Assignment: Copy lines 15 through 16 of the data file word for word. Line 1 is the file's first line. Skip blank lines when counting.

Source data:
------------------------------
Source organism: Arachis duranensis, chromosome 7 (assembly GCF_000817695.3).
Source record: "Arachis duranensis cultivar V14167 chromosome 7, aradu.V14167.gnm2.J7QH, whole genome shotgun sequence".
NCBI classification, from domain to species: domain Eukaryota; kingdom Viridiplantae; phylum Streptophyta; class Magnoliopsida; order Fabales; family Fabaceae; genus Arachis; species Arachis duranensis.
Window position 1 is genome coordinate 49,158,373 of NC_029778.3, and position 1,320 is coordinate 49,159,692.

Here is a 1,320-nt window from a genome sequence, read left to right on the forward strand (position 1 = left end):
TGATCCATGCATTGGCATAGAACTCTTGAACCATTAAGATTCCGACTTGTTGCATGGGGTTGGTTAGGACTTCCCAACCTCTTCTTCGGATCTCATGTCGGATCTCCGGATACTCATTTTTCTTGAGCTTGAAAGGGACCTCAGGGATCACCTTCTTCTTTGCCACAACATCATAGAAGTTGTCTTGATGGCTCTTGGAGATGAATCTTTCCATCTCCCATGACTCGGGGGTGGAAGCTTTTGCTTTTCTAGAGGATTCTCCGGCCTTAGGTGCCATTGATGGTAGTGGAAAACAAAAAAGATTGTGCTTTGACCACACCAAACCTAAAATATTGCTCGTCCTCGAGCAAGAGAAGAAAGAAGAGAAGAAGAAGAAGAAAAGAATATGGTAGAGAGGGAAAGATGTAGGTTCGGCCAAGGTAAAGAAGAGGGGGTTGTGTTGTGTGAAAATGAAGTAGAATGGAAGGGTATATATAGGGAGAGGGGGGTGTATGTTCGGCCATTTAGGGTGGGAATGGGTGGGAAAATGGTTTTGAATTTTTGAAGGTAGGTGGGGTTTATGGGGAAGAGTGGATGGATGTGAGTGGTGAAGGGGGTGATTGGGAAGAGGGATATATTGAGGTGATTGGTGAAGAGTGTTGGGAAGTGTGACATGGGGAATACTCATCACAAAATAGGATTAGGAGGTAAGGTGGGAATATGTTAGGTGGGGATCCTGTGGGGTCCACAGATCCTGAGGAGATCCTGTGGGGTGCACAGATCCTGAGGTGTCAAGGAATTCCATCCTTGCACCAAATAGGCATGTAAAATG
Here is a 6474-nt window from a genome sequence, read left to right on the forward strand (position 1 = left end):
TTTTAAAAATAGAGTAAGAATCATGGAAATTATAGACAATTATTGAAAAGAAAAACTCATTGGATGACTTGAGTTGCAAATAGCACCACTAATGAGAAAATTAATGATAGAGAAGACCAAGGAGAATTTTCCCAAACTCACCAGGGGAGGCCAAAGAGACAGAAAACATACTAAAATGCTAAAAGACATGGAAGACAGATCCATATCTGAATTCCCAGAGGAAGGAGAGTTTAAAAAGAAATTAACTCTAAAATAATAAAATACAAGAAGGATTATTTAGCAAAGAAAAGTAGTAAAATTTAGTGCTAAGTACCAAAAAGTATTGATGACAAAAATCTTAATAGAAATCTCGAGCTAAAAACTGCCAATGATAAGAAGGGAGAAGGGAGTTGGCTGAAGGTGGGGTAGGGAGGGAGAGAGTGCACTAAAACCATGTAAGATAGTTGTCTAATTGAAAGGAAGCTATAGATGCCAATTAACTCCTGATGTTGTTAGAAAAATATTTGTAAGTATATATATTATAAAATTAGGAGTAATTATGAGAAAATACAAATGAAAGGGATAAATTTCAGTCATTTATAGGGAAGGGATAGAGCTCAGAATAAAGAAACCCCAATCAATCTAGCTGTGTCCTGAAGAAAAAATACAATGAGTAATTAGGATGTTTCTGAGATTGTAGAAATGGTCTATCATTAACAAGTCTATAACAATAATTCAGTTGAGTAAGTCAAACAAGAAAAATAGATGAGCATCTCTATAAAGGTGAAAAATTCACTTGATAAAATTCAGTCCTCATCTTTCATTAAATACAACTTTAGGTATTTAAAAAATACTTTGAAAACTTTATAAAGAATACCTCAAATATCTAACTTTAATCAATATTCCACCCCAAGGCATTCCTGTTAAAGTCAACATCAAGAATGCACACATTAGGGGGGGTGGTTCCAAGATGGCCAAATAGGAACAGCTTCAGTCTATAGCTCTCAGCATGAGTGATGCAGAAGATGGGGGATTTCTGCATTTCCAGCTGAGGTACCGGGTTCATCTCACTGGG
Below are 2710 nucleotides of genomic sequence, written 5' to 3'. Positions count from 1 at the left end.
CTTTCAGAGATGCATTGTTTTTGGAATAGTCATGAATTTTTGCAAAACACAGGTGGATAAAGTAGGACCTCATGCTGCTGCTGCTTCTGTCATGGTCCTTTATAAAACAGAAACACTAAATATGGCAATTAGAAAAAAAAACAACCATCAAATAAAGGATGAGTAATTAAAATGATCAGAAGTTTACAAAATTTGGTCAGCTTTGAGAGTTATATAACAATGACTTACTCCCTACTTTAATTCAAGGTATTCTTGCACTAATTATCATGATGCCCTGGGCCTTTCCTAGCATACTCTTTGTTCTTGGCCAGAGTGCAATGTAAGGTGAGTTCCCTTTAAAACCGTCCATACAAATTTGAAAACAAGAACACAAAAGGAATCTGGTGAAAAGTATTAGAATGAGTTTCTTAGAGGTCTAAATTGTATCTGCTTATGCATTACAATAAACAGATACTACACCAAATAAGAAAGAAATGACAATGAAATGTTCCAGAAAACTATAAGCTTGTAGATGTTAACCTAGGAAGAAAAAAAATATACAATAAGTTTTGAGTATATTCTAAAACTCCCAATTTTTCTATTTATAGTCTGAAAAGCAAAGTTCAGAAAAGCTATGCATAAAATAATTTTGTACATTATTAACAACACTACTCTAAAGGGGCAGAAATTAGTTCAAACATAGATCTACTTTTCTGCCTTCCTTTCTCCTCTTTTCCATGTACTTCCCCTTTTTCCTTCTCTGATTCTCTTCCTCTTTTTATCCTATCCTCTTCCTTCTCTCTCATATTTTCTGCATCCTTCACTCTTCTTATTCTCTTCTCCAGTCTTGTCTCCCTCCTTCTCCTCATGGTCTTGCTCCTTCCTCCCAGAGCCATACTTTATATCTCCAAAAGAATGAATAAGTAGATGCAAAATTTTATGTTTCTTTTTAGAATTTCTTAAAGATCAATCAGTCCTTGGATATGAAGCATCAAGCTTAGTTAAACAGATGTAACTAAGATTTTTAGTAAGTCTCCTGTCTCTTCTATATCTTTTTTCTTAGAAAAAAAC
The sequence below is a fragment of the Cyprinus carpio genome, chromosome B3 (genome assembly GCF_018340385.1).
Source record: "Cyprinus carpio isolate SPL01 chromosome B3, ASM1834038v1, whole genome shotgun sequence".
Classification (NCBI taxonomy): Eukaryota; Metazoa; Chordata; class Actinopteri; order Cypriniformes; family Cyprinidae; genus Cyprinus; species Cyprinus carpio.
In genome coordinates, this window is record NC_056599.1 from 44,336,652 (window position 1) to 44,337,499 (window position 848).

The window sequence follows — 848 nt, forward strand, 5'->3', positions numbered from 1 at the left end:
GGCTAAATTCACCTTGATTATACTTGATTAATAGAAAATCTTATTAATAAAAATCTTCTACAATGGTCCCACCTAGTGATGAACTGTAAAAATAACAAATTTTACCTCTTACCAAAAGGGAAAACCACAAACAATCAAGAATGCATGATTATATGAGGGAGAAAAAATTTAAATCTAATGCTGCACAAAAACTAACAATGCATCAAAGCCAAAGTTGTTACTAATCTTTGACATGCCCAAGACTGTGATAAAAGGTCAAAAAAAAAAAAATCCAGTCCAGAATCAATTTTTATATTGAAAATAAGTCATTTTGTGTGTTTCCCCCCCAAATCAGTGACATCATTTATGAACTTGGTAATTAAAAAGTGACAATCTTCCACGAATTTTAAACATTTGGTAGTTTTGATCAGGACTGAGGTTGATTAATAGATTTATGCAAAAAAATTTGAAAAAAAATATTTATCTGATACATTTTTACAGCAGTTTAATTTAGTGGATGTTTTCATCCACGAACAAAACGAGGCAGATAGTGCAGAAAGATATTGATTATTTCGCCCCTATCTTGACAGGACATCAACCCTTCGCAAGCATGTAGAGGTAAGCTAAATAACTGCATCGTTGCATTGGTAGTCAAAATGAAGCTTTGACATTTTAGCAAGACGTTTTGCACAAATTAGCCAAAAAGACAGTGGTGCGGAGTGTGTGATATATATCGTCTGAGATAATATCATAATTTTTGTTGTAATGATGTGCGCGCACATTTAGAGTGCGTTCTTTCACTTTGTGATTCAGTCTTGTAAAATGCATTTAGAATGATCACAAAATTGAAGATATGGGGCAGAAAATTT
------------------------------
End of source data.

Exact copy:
The window sequence follows — 848 nt, forward strand, 5'->3', positions numbered from 1 at the left end:
GGCTAAATTCACCTTGATTATACTTGATTAATAGAAAATCTTATTAATAAAAATCTTCTACAATGGTCCCACCTAGTGATGAACTGTAAAAATAACAAATTTTACCTCTTACCAAAAGGGAAAACCACAAACAATCAAGAATGCATGATTATATGAGGGAGAAAAAATTTAAATCTAATGCTGCACAAAAACTAACAATGCATCAAAGCCAAAGTTGTTACTAATCTTTGACATGCCCAAGACTGTGATAAAAGGTCAAAAAAAAAAAAATCCAGTCCAGAATCAATTTTTATATTGAAAATAAGTCATTTTGTGTGTTTCCCCCCCAAATCAGTGACATCATTTATGAACTTGGTAATTAAAAAGTGACAATCTTCCACGAATTTTAAACATTTGGTAGTTTTGATCAGGACTGAGGTTGATTAATAGATTTATGCAAAAAAATTTGAAAAAAAATATTTATCTGATACATTTTTACAGCAGTTTAATTTAGTGGATGTTTTCATCCACGAACAAAACGAGGCAGATAGTGCAGAAAGATATTGATTATTTCGCCCCTATCTTGACAGGACATCAACCCTTCGCAAGCATGTAGAGGTAAGCTAAATAACTGCATCGTTGCATTGGTAGTCAAAATGAAGCTTTGACATTTTAGCAAGACGTTTTGCACAAATTAGCCAAAAAGACAGTGGTGCGGAGTGTGTGATATATATCGTCTGAGATAATATCATAATTTTTGTTGTAATGATGTGCGCGCACATTTAGAGTGCGTTCTTTCACTTTGTGATTCAGTCTTGTAAAATGCATTTAGAATGATCACAAAATTGAAGATATGGGGCAGAAAATTT